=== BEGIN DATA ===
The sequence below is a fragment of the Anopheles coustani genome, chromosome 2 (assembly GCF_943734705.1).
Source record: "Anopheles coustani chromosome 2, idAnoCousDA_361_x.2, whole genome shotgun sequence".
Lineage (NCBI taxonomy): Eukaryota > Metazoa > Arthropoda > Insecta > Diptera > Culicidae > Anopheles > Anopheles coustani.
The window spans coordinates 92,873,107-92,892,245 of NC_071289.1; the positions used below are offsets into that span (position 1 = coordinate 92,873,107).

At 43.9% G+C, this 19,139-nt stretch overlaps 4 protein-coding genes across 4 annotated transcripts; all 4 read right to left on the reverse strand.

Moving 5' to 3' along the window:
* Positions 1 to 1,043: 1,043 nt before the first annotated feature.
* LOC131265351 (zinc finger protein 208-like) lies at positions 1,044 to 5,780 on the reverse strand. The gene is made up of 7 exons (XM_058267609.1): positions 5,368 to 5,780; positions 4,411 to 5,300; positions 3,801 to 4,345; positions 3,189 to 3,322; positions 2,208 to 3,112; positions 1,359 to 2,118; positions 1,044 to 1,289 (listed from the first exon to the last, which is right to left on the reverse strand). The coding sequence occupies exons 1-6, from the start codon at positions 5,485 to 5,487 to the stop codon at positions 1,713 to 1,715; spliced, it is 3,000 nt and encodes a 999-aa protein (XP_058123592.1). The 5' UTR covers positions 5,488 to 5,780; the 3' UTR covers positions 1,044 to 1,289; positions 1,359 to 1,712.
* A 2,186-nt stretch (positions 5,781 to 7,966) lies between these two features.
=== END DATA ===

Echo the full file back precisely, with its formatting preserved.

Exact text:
The sequence below is a fragment of the Anopheles coustani genome, chromosome 2 (assembly GCF_943734705.1).
Source record: "Anopheles coustani chromosome 2, idAnoCousDA_361_x.2, whole genome shotgun sequence".
Lineage (NCBI taxonomy): Eukaryota > Metazoa > Arthropoda > Insecta > Diptera > Culicidae > Anopheles > Anopheles coustani.
The window spans coordinates 92,873,107-92,892,245 of NC_071289.1; the positions used below are offsets into that span (position 1 = coordinate 92,873,107).

At 43.9% G+C, this 19,139-nt stretch overlaps 4 protein-coding genes across 4 annotated transcripts; all 4 read right to left on the reverse strand.

Moving 5' to 3' along the window:
* Positions 1 to 1,043: 1,043 nt before the first annotated feature.
* LOC131265351 (zinc finger protein 208-like) lies at positions 1,044 to 5,780 on the reverse strand. The gene is made up of 7 exons (XM_058267609.1): positions 5,368 to 5,780; positions 4,411 to 5,300; positions 3,801 to 4,345; positions 3,189 to 3,322; positions 2,208 to 3,112; positions 1,359 to 2,118; positions 1,044 to 1,289 (listed from the first exon to the last, which is right to left on the reverse strand). The coding sequence occupies exons 1-6, from the start codon at positions 5,485 to 5,487 to the stop codon at positions 1,713 to 1,715; spliced, it is 3,000 nt and encodes a 999-aa protein (XP_058123592.1). The 5' UTR covers positions 5,488 to 5,780; the 3' UTR covers positions 1,044 to 1,289; positions 1,359 to 1,712.
* A 2,186-nt stretch (positions 5,781 to 7,966) lies between these two features.